The National Academy of Sciences, Engineering, and Medicine (NASEM) has released numerous literature reviews of Gulf War research.
Most of these reports include conclusions regarding the strength of association between deployment to the Gulf War or Gulf War exposures and particular health outcomes. The five categories are:
- Sufficient evidence of a causal relationship, that is, the evidence is sufficient to conclude that between being deployed to the Gulf War causes a health outcome.
- Sufficient evidence of an association; that is, a positive association has been observed between deployment to the Gulf War and a health outcome in humans.
- Limited/suggestive evidence of an association; that is, some evidence of an association between deployment to the Gulf War and a health outcome in humans exists.
- Inadequate/insufficient evidence to determine whether an association exists; that is, available studies are of insufficient quality, validity, consistency or statistical power to permit a conclusion regarding the presence or absence of an association.
- Limited/suggestive evidence of no association; that is, several adequate studies are consistent in not showing an association between deployment and a health outcome.
None of these NASEM panels have been allowed by their VA-contracted charter to include animal studies when making these strength of association conclusions. Additionally, many smaller pilot studies have also been similarly excluded. And, there are no presumed exposures for Gulf War veterans — just a long list passed by Congress for VA and NASEM to consider but none have yet been conceded for all Gulf War troops.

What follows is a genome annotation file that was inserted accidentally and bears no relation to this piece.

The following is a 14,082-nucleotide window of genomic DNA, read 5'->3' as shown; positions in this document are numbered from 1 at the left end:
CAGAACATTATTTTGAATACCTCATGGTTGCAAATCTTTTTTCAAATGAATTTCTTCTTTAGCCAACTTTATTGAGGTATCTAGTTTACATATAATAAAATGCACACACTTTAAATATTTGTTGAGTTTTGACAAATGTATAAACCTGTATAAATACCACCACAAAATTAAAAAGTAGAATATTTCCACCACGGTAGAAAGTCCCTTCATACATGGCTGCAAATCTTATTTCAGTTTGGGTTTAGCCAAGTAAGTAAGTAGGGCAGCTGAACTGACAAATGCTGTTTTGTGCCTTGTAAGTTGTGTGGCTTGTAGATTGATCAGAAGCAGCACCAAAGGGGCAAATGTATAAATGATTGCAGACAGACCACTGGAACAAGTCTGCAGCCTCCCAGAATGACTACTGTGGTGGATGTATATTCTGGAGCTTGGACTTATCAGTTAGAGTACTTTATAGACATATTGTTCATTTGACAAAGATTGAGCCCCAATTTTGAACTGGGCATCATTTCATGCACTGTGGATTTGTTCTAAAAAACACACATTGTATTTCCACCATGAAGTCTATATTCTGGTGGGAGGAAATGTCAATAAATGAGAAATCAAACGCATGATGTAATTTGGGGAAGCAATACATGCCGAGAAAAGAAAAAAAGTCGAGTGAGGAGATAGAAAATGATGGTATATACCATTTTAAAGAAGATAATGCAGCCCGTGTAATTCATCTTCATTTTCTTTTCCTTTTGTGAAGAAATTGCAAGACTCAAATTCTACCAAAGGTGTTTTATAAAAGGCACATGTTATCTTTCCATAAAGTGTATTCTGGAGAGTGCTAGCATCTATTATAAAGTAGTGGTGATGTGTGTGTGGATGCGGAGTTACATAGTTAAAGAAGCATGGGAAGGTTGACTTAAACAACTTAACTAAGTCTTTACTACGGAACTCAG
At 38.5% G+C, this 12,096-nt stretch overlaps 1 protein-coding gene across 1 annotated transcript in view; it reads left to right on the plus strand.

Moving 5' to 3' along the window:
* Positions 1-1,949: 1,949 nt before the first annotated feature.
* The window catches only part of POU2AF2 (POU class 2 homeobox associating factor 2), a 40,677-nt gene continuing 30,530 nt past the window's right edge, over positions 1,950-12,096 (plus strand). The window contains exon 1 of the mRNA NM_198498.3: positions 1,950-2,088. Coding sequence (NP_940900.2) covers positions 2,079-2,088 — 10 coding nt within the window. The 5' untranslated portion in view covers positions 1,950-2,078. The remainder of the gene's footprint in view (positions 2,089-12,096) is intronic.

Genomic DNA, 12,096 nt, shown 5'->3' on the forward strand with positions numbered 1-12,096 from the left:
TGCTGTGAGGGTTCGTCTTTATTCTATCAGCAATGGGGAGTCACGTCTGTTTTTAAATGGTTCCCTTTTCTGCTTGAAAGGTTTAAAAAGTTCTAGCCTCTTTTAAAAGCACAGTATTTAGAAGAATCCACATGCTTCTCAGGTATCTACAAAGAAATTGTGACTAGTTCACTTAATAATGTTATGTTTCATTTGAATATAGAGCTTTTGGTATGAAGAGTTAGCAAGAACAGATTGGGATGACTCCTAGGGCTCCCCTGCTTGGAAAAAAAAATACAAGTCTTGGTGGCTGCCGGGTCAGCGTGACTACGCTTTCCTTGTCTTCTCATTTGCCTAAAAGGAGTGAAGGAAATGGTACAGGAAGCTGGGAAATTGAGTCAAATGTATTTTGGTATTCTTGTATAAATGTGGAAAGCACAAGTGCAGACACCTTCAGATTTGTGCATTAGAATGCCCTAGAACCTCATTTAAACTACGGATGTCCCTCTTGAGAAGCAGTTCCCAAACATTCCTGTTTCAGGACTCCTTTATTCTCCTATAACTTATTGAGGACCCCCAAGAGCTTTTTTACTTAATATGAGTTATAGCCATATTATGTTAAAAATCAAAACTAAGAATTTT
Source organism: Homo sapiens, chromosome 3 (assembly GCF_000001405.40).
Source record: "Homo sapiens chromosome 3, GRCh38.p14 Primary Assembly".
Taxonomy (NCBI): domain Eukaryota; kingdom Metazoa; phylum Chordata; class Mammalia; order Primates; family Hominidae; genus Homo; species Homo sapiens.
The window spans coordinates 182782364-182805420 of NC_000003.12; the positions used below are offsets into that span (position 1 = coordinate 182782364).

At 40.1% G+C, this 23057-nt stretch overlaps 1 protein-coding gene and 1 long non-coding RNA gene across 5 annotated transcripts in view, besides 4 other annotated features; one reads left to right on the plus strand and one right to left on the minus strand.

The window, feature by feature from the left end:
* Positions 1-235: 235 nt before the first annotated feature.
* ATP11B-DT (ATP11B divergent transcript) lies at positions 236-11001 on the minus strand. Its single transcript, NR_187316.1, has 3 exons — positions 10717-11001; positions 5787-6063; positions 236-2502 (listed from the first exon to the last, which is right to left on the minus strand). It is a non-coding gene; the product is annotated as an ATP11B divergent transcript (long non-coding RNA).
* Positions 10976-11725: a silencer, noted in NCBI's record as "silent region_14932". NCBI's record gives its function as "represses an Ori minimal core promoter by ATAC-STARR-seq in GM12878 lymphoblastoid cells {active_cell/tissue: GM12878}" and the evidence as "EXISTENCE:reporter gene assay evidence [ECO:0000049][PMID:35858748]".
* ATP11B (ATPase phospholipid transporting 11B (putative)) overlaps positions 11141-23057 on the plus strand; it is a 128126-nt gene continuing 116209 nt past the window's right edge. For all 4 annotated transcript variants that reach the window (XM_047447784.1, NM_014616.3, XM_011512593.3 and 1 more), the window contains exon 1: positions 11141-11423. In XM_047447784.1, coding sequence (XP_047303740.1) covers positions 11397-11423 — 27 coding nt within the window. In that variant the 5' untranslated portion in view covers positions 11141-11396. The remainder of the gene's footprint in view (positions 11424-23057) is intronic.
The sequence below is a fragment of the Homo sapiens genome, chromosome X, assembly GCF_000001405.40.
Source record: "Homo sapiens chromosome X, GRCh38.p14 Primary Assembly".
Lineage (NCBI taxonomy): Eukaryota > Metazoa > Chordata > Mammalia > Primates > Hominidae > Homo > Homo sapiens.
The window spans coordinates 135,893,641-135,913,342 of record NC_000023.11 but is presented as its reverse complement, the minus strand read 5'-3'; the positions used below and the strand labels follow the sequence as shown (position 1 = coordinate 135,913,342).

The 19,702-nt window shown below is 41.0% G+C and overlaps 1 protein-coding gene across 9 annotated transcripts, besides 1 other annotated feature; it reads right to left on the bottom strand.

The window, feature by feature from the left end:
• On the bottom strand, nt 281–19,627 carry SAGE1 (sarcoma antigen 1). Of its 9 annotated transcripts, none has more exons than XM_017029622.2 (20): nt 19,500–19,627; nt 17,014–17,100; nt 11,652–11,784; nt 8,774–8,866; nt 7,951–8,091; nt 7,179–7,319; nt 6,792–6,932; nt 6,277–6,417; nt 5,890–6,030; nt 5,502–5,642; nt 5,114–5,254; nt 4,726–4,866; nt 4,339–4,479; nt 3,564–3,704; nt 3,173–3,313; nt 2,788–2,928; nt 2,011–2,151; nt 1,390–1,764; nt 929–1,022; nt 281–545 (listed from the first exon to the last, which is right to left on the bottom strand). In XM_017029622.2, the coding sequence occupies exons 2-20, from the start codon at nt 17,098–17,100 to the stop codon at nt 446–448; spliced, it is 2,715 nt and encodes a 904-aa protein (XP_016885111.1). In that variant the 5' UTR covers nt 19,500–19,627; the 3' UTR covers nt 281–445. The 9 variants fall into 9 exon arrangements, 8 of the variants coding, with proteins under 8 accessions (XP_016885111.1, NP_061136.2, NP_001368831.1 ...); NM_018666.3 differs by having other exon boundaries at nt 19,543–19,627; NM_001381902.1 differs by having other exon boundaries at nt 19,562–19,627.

Not surprisingly, therefore, the Gulf War and Health series has not led to new presumptive conditions related to Gulf War Illness* for the purpose of VA service-connected disability claims. (*Note: In 2010, VA announced — based on the 2006 recommendations in Gulf War and Health, Volume 5 — that nine rare endemic infectious diseases would be presumptive for veterans with qualifying Southwest Asia or Afghanistan service.)
This complete list of all conditions considered by NAS in the Gulf War and Health series, comprising over 400 exposures, has been compiled by Veterans for Common Sense along with their NAS categories of association — essentially none* of which have been added as presumptive conditions for Gulf War veterans’ VA claims for service-connected disability compensation:
Conditions Associated with Gulf War exposures – consolidated NAS-IOM listing (Contact VCS for the Excel spreadsheet)
Presumptive conditions added from the Gulf War & Health series:
*None, save for 9 rare endemic infectious diseases, which affected very, very few Gulf War veterans, and for multi symptom illness conditions that had already been made presumptive by Congress.